Douglas Murphy wrote on 26 March, 2018 in Apollo Magazine:
“…today we associate Burton’s name not only with various inventive classical revival buildings around Regent’s Park and Hyde Park in London, but also with the remarkably futuristic glasshouses that sit in Kew Gardens, where Burton was architect for both the Palm House of 1844–48 and the Temperate House, built in stages from 1859–98 and now completing its second restoration in half a century…
…Working for the Duke of Devonshire in the 1830s, Burton was called upon to sign off the designs for the Great Stove at Chatsworth, a massive curved glasshouse that had been conceived by the head gardener Joseph Paxton and would become the template for his Crystal Palace a decade later. Burton was architect for the Royal Zoological Society, the Royal Botanic Society and the Royal Botanic Gardens at Kew, meaning that a sizeable part of his professional life was taken up by horticultural work – and this in the middle of the 19th-century fever for constructing glass-roofed winter gardens.
The first major glass project at Kew, the Palm House, came about in disputed circumstances. Richard Turner of Dublin owned an iron foundry, had built a number of curvilinear glasshouses, and was enthusiastically touting his work in London society. He made a design for Kew, which had to be shown to Burton, who then insisted that Turner made changes to the design. The result, completed in 1848, is a delicate and diaphanous curved glass structure, recognisably related to Turner’s previous work at the Botanic Gardens in Belfast, but incorporating ideas drawn from Chatsworth and details such as a ‘palm frond order’ that Burton had used at Grimston Park, North Yorkshire, a decade previously. It is fair to call it a collaborative effort.
The Temperate House (see picture) is grander in scope but less experimental than the Palm House. The lack of external curvature means that the design appears less ambitious, even at its larger scale. Although Turner is given an attribution, his hand is less evident in this structure, while Burton’s classical sensibilities are far more apparent in the more austere form and substantial decoration. Consisting of five linked spaces – a central hall, two octagons and two additional wings – the Temperate House was partially open by 1863 but was only completed in a burst of work nearly 40 years later. At 180 metres long, and enclosing 4,880 square metres, it is the largest surviving winter garden of the era.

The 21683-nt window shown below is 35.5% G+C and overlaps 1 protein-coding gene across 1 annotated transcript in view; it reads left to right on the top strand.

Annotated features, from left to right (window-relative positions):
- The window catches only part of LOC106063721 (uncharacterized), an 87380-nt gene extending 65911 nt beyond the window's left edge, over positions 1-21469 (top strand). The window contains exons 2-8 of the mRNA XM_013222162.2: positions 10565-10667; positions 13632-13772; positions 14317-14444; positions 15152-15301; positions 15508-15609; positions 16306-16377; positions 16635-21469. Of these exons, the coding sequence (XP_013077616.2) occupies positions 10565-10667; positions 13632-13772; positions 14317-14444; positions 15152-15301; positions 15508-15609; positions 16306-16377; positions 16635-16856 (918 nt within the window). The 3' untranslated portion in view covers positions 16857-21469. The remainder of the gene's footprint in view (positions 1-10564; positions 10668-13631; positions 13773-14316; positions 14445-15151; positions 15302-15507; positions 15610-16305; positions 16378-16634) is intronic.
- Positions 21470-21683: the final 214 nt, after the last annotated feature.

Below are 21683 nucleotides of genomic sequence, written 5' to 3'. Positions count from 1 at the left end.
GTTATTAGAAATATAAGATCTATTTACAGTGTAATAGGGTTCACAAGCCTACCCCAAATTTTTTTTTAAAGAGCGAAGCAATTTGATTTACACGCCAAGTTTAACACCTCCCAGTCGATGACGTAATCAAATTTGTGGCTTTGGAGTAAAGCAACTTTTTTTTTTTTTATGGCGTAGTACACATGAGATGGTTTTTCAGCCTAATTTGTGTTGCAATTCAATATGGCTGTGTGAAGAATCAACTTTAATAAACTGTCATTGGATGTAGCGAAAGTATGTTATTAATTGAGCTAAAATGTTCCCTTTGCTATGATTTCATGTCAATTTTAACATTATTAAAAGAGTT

But being in the vanguard of anything carries risks. The innovations of the iron and glass period were often troublesome, and few of the many hundreds of winter gardens and glass exhibition halls that were built in the late 19th century are still extant. Both of Burton’s glasshouses at Kew required restoration in the late 20th century, with the Temperate House most recently being reopened in 1982. Since then, the materials had started to decay again, and another round of restoration was required, which, five years and £41 million later, has involved completely replacing the glazing and thousands of individual structural and decorative elements.
With its vast scale and full-size trees, the Temperate House has always been an awe-inspiring space. But it has tended to suffer from comparison with its smaller sibling, which Nikolaus Pevsner described as ‘one of the boldest pieces of 19th-century functionalism in existence’. Ian Nairn put it more strongly, celebrating ‘the utter originality and unselfconscious perfection of this building; nearer to a beautiful animal or to one of the plants it encloses than to the fumbling, guilt-laden compositions of architecture’.
‘Go afterwards,’ continued Nairn, ‘into the Temperate House to see how a mediocre designer can demean even this recipe.’ What he meant was that while the Palm House’s filigree elements create an ethereal soap-bubble effect, the Temperate House’s full-scale primary structure tends to give the distracting impression of a railway shed. But this is perhaps too harsh on Burton – for it is a privilege to have the opportunity once again to experience both of these dreamy environments of unconscious Victorian futurism.”